A unique variation on the conventional production line, a shared hobby among development members - radio control and plastic models -
The world of manufacturing is in for a potential upset due to a new low-cost and miniaturized production line, created from commercially available model parts.
As the world's needs diversify, there is increasing demand for the manufacture of small quantities of products. Small production runs, however, lead to high costs due to the expenses associated with setting up a production line. OMRON was approached by clients requesting technology for high-quality, low-volume production lines which could be modified rapidly and had low initial setup fees.
In order to meet these expectations, a new project was launched within OMRON. The assigned members came from the switches and sensors design department. Within their department they were also facing the issue of small quantity production runs, leading to added incentive for the success of the project to assist their own clients.
Initially the team had trouble finding a solution which fit the client's needs.
"Most manufacturing robots have an excessive number of functions, most of which were unnecessary for our project. We wondered how we could simplify the production line components to the bare minimum for what we needed. Our thoughts turned to model trains and radio control models which are small, simple and designed for efficiency of use."
Mr. Matsumoto and Mr. Ishikawa, members of the development team, had known each other before the commencement of the project. They often used a common point of reference, their model train hobby, to form analogies in their work.
During one such discussion they were hit by inspiration, why not apply their knowledge from their hobby directly to the problem at hand.
"Wouldn't it be possible to create a small-sized, low-cost line using common parts found in a remote-control model and the rail from a model train?"
Enthusiastic with their idea, they shared it with the team who immediately set to work to test its feasibility.
Despite the support for the idea to take the project in a direction using model components, the development process was not smooth.
The biggest issue the team faced was durability, consumer parts were not rugged enough to create a production line. This lead the team on a long path of trial and error, testing the long-term reliability and functions of various consumer grade parts. The sight of a team of adult men experimenting with model trains and remote controls at the workplace led to some embarrassing incidents however, the team maintained the mindset that, in the end, those around them would be surprised by the result.
This shared focus on their common goal of success led the team to finally reach their development goal, a miniaturized, low-cost production line. The final system, which consisted of some manual and some automatically operated sections, met all of the initial criteria being simple to assemble, flexible, and compact enough to be transported in an elevator. Instead of material traveling along a conveyor, a robot called a platen carries the items on rails along the production line. Using a P & P (Pick & Place) system, components are added to the item throughout the production process. The P & P uses a radio control motor and the line itself uses the rail from a model train set.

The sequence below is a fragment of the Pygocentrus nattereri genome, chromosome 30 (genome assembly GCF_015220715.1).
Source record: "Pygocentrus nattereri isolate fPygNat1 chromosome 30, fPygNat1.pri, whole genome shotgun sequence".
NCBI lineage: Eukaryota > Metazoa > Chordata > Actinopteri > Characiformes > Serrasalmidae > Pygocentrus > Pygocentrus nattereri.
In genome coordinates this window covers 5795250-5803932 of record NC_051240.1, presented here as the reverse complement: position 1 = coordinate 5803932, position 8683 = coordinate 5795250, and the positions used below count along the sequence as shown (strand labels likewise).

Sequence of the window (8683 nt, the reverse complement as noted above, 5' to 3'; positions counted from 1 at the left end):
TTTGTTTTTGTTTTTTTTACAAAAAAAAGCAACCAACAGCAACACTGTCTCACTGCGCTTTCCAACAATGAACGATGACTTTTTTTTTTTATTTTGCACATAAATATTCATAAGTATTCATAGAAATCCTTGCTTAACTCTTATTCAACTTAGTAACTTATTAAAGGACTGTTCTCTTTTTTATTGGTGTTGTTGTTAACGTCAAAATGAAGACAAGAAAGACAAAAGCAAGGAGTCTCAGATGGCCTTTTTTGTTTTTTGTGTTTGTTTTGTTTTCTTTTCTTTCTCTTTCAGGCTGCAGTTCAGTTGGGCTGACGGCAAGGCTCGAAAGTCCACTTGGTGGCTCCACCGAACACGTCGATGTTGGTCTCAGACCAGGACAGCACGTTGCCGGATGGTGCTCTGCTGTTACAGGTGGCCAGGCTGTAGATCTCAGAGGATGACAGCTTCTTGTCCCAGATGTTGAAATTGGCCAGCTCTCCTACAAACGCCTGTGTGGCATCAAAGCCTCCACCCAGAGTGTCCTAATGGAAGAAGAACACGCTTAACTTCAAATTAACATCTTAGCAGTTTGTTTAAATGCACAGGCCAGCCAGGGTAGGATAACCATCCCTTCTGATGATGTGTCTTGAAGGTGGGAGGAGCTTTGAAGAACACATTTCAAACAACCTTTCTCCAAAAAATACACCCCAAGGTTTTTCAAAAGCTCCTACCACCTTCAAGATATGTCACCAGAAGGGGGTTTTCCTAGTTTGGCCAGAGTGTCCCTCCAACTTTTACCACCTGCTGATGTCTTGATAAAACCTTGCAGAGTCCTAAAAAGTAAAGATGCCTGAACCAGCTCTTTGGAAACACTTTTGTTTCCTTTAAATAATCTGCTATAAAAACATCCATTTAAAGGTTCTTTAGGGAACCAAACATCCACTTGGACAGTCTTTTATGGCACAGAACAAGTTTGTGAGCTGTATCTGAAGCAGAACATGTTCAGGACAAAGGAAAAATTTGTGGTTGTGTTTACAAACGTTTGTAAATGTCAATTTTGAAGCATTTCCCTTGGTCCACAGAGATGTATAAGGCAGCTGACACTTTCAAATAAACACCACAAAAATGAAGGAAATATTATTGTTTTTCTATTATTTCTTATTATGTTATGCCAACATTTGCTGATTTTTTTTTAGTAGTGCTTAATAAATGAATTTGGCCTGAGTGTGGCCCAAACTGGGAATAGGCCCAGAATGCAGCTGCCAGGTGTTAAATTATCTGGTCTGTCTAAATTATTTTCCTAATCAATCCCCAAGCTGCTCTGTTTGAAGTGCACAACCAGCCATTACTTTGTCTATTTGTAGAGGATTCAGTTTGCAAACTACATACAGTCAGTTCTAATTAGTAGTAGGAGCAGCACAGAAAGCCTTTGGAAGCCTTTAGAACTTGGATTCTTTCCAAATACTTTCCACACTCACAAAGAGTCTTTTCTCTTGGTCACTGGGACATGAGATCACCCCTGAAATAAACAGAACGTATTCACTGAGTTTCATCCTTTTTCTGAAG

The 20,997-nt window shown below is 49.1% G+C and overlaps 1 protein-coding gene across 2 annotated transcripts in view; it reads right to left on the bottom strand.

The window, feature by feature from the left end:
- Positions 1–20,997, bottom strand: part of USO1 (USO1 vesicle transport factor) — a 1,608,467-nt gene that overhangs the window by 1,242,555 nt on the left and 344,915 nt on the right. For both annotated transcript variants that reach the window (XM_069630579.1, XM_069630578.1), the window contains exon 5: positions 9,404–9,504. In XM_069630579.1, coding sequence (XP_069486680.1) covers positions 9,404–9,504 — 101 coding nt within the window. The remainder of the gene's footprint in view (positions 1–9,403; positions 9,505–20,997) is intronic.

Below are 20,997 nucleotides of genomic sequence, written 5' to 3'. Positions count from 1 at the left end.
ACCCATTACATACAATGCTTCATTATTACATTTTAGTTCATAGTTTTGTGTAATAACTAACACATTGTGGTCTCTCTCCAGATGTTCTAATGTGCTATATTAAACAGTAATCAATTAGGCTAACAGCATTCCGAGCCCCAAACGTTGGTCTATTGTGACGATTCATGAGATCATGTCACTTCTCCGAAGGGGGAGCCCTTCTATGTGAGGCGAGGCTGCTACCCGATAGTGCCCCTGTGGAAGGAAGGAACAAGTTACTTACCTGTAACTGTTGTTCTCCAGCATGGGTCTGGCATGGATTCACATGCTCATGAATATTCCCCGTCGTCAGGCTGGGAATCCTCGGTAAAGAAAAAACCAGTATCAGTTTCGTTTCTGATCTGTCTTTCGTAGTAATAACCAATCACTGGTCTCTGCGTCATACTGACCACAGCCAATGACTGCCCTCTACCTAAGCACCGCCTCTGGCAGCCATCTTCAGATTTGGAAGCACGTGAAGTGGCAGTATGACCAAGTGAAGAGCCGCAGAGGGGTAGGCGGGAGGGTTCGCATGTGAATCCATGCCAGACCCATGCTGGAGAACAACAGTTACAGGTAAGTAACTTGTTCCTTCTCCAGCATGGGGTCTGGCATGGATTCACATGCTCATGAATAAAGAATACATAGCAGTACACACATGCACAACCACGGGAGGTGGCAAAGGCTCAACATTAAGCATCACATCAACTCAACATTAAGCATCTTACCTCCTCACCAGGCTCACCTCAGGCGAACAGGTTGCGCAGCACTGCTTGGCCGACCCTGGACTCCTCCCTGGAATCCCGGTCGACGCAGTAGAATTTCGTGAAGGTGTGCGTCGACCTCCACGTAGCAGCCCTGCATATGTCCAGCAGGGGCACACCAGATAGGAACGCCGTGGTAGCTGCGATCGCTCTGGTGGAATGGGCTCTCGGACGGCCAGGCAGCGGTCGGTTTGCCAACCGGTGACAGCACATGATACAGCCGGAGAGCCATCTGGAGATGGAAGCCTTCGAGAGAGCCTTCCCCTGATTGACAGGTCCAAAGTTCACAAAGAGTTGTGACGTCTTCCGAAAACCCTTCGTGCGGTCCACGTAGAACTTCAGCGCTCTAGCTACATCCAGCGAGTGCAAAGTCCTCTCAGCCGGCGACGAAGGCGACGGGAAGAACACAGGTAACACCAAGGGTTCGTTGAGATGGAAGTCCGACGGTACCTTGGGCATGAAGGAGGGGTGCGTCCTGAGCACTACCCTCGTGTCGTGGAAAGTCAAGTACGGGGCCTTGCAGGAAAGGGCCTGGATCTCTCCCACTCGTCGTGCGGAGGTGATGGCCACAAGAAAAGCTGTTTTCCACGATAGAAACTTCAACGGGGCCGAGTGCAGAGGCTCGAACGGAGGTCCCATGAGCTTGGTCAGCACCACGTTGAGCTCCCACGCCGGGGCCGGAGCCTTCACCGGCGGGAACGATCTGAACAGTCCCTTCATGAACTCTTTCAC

After three years of trial and error, a satisfactory production line was finally created. The team members faith in ideas, faith in technology and, most importantly, faith in their ability as a team to realize their end goal, combined with their efforts to source readily available consumer parts with the best quality and durability allowed them to create such an excellent final product.
The finalized solution was first demonstrated at an internal company briefing. Initially skeptical, onlookers took on expressions of expectation when the concept was explained to them. Common sentiments were, "I could feel the innovation in the system" and, "to create a system like that from the parts they used was amazing." The team received great praise from researchers and engineers inside the company. Client evaluations led to the greatest praise the team could have hoped for, the system being implemented onsite at the client's manufacturing facilities. One client commented, "We were just starting to get into discussions with another vendor, but seeing the innovation displayed in this system, I now want to expand our business relations with OMRON."
Despite success at numerous production sites, development continues on the low-cost, miniaturized production line. As a newly developed system, there are still some challenges to overcome but many have high expectations of its usefulness, "Maybe one day we will use it as a new production platform within OMRON?"
This project represented the spirit of "monozukuri" (manufacturing) very well, from its initial concept, born out of ingenuity, to the hard work and trial and error involved in its development. There are plans to introduce the system at various manufacturing sites in the future which could lead to a production revolution in the same way that smartphones disrupted the communications and personal device market through their miniaturized, flexible technology.